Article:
By Aung Shin | Tuesday, 04 August 2015
At least 35 people have died in heavily flooded Rakhine State, a government official said yesterday, while another six remain missing.
Eighteen people were killed in Buthidaung, nine in Mrauk-Oo, one in Kyauktaw and seven in Minbya after the state was ravaged by Cyclone Komen.
The latest deaths bring the national tally to at least 63 killed, though the UN has warned the death toll throughout flood-affected regions – where water has swelled above roof level and displaced thousands – is likely to keep climbing.
As the storm slammed through Rakhine State, one of Myanmar’s poorest regions, a total of 33,848 flood victims in five townships were forced to relocate and 130 internally displaced persons camps had to be resettled, according to the government.
At least 140,000 people displaced in 2012’s deadly sectarian violence, mainly Rohingya Muslims, already live in exposed makeshift camps that largely lack sewage or drainage systems.
The state’s hard-hit northern townships have been declared an emergency zone.
“Kyauktaw, Minbya, Mrauk-Oo, Buthidaung and Maungdaw are the most heavily affected areas in Rakhine State. We declared these five townships flood disaster areas,” Rakhine State Chief Minister U Maung Maung Ohn said yesterday.
As nearly all land transportation has been cut off due to the rising waters, the government has begun airdropping food and essential supplies to affected townships between Minbya and Mrauk-Oo using three military helicopters.
“Six villages in this area were cut off from everything,” said U San Shwe Aung, permanent secretary at the Ministry of Border Affairs.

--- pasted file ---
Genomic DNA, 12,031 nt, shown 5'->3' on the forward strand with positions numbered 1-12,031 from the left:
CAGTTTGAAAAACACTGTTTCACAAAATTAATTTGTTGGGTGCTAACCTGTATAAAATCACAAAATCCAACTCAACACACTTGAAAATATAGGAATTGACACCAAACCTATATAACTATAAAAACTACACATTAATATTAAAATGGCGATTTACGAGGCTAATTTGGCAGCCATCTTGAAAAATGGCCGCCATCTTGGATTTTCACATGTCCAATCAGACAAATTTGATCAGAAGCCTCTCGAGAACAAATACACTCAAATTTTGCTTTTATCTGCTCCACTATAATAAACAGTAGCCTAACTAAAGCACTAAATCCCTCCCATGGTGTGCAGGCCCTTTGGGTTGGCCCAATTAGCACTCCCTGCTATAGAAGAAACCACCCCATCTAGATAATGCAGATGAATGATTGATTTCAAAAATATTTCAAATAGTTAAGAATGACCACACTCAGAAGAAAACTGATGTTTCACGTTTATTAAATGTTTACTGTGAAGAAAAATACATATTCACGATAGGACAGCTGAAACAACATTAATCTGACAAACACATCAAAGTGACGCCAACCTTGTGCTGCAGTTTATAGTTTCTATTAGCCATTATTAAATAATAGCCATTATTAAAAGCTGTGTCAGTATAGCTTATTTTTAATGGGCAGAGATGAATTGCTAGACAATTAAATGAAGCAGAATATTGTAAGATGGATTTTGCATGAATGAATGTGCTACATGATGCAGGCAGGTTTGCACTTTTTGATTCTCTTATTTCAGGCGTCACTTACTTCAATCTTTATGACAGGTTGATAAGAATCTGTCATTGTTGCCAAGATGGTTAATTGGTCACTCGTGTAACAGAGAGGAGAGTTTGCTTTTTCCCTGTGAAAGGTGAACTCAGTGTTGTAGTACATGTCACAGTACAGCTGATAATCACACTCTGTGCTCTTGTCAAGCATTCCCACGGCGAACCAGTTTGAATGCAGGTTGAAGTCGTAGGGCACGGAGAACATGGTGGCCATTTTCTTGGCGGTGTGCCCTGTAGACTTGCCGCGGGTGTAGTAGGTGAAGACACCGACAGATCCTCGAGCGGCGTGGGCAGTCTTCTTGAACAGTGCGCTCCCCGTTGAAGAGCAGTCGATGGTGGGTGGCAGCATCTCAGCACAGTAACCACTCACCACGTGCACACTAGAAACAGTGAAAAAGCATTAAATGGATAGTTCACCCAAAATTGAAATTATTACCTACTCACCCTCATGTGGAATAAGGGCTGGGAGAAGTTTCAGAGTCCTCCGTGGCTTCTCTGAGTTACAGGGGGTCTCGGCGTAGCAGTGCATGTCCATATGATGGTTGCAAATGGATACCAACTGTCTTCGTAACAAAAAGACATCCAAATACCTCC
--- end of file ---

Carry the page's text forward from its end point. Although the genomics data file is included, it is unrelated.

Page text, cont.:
The regional government has received K700 million of food, clothing and other donations from individuals, according to local officials.
A photographer from The Myanmar Times who accompanied a military helicopter’s survey and aid drop yesterday said the areas visited looked “well-supplied”, and that the water level in some villages had started to decrease, although other areas remained severely inundated.
In Sittwe, the only place to access supplies, the cost of rice had more than doubled, from K20,000 before the flooding to as much as K50,000 a bag yesterday.
“The price of everything has increased in Sittwe since there is no transportation to other cities or towns. No vehicle or boat can go anywhere,” a Sittwe resident told The Myanmar Times.
Officials yesterday said they had already taken action against price gougers.
“It is very important that the rice price does not to increase due to the flooding disaster,” said U Maung Maung Ohn. “We have warned local traders not to inflate the price and to avoid speculating.”
At least 200,000 acres of rice paddy in Rakhine State are thought to have been damaged in the flooding. President U Thein Sein has promised to find a way to compensate farmers for the destroyed crops and also avoid food shortages.
Since the downpours began in Rakhine State at the end of July, there has been no power supply. The state’s capital, Sittwe, is receiving partial electricity through generators, and power is not expected to resume in other areas within a week.
“Three transmission towers were destroyed. It will take at least 10 days or more to repair the transmission lines, according to the Ministry of Electric Power,” said U Maung Maung Ohn.